Living with Lupus
Women and Chronic Illness in Ecuador
Publication Year: 2013
Published by: University of Texas Press
Title Page, Copyright
In 2000, Rosa Quitasaca, an Ecuadorian woman of “humble” rural origins living in the third largest city in the country, fell seriously ill. Rosa, who was in her forties, was known to be emotionally sensitive and physically delicate, and she oft en complained about the sadness and exhaustion she felt because of the multiple trials and burdens in ...
2. Cuenca, Lupus, and Chronic Illness
It is unclear to me how much Rosa really understands about lupus. She knows, of course, from personal experience, that it is debilitating, that it can run in families, and that it can sometimes be deadly. Moreover, although she does not always do it, she knows that she is supposed to take care of herself, which means taking her...
3. Health Care in Ecuador
By the time Rosa was diagnosed with lupus, she had been very sick for several months. During her illness she was hospitalized a number of times, and her family had already mistakenly been told that she had a range of serious health problems. She would sometimes get a litt le bett er aft er some medical intervention, a blood transfusion, ...
One of the unexpected outcomes of Rosa’s lupus is that her husband Lucho and I have become much better friends. He and I met over twenty years ago when I was in Ecuador for the first time, and at the start we were somewhat wary of one another. I knew Rosa for several weeks before I met Lucho, since he was a long-distance bus driver and was often gone for days at a time. Before I met him, Rosa had told ...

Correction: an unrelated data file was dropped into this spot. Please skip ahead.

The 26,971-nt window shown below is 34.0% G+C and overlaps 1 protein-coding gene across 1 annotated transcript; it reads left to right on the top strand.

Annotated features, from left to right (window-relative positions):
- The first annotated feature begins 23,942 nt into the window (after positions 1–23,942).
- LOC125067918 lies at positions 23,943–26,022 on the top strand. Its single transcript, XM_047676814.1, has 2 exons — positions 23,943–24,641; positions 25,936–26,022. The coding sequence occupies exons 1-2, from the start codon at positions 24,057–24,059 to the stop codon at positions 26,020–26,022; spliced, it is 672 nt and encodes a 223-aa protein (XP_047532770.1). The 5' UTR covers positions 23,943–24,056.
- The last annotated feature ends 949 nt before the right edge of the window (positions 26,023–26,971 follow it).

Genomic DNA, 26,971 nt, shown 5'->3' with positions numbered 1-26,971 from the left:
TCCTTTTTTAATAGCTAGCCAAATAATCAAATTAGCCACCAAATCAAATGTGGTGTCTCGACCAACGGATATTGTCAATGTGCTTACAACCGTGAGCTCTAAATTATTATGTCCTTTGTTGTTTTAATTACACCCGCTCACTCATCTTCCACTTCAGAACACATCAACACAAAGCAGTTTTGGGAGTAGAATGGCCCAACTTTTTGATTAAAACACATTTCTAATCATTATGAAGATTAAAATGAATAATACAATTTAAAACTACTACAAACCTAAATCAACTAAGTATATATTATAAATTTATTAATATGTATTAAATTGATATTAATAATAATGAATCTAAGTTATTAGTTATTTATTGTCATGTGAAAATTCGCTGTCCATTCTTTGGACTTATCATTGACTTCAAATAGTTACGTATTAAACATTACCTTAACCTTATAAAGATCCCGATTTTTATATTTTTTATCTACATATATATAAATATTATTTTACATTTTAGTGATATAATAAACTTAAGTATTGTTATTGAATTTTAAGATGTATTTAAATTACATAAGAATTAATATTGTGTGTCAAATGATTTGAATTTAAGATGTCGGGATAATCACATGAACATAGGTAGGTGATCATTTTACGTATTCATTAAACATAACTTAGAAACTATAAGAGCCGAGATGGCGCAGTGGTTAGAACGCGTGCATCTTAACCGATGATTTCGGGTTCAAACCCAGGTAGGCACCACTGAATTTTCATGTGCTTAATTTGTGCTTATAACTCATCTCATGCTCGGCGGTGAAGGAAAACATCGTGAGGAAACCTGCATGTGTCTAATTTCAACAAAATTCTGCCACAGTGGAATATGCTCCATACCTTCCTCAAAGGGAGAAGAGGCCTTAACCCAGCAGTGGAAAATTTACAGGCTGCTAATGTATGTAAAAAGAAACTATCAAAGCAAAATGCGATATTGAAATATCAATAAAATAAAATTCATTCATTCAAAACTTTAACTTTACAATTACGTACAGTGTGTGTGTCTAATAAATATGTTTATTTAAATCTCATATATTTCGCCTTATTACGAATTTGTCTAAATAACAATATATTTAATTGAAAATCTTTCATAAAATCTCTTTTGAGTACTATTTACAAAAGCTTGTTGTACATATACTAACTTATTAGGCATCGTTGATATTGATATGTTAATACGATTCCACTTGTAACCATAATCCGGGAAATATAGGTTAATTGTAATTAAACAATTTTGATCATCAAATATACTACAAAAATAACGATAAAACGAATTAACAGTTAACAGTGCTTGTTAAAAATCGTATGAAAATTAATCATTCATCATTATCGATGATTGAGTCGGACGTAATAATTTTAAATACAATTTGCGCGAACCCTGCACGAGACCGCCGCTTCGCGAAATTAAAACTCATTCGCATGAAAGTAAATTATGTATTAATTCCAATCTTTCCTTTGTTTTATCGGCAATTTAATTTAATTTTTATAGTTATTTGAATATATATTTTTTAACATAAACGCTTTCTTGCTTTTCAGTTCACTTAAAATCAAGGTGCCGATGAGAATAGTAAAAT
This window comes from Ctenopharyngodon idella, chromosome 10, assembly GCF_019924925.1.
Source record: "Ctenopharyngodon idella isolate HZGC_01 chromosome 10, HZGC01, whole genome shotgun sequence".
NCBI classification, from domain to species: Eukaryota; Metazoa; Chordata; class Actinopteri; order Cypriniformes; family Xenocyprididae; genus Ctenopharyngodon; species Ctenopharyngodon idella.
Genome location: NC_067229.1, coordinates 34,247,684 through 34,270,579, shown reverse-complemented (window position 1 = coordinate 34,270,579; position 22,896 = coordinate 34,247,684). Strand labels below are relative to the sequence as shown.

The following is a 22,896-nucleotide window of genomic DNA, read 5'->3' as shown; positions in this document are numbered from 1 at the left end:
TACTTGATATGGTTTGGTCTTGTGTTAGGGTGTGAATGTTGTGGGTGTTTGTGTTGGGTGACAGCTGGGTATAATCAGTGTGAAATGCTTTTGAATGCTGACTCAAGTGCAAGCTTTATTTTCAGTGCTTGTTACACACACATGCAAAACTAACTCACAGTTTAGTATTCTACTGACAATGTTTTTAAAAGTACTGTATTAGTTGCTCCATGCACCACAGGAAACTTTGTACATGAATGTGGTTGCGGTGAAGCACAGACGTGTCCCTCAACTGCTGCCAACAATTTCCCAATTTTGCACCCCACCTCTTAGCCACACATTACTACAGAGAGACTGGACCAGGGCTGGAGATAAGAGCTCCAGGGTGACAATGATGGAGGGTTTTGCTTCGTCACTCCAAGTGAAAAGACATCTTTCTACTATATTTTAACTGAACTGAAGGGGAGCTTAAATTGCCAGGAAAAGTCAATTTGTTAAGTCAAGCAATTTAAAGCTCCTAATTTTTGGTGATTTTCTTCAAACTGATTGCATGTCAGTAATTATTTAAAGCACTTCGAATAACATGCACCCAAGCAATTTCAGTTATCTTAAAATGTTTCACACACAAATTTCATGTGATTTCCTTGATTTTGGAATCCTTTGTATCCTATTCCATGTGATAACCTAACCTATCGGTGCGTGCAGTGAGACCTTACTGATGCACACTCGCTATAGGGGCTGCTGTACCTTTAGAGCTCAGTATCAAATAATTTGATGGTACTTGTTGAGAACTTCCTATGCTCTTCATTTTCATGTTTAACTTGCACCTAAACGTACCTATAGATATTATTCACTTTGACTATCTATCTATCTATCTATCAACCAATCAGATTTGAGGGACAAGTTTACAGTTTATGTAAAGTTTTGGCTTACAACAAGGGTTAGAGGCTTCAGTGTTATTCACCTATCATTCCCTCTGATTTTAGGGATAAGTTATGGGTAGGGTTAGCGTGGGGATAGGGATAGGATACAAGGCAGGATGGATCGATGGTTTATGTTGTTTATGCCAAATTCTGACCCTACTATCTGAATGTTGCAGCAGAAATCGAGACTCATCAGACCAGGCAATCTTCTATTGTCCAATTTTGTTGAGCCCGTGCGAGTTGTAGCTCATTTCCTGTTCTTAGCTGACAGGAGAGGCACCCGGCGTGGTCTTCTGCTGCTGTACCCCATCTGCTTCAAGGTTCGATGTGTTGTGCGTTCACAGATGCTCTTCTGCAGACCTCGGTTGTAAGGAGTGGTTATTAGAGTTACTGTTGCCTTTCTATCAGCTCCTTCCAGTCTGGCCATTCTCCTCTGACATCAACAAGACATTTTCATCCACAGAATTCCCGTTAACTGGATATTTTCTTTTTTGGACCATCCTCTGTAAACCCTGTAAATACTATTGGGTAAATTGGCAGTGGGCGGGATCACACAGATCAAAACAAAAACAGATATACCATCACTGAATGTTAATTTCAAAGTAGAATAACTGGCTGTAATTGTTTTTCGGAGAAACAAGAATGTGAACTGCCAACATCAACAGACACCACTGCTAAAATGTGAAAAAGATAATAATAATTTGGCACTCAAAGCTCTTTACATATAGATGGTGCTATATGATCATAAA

By 2004 Rosa’s health had stabilized, and she was feeling bett er physically and psychologically. She was no longer “afraid of everything” and “living inside her own head.” She was also relieved to be spending less money on doctor’s visits and medications. Finally, she could begin saving for other things. Her family life had returned to...
When I visited with Rosa eighteen months after she was diagnosed with lupus, I thought she looked terrible. Her face was swollen and distorted by the steroid use, and it had a distinctively ruddy color. She moved very slowly and cautiously, shuffling her feet as she walked, and she seemed to lack interest in, and have difficulty...
For those with few economic resources in Cuenca, the municipal cemetery is the only place to bury the dead. Although the Catholic Church now offi cially accepts cremation under some circumstances, the long church history of banning cremation, combined with its continued ambivalence towards the procedure, has made Ecuadorians, ...
8. Living with Lupus
When I last saw Rosa, she was doing r emarkably well. She had moved to the new two-story home that she was still in the process of building, and she enjoyed cooking in her wellequipped kitchen and gardening in the yard. She planted several fruits trees, has a small patch of herbs for cooking and making teas, and has seemingly...
A view of Cuenca’s historical architecture fr om the Central PlazaTh e Social Security (IESS) Hospital in Cuenca (Hospital Regional José Carrasco Th e Ministry of Health Hospital in Cuenca (Hospital Regional Vicente Corral Moscoso)Th e upscale private hospital and offi ce pavilion Consultorios Monte SinaiOngoing construction of the private Hospital Universitario del Río (photo fr om 2007)...
Page Count: 204
Illustrations: 10 b&w photos
Publication Year: 2013
Series Title: Louann Atkins Temple Women & Culture Series
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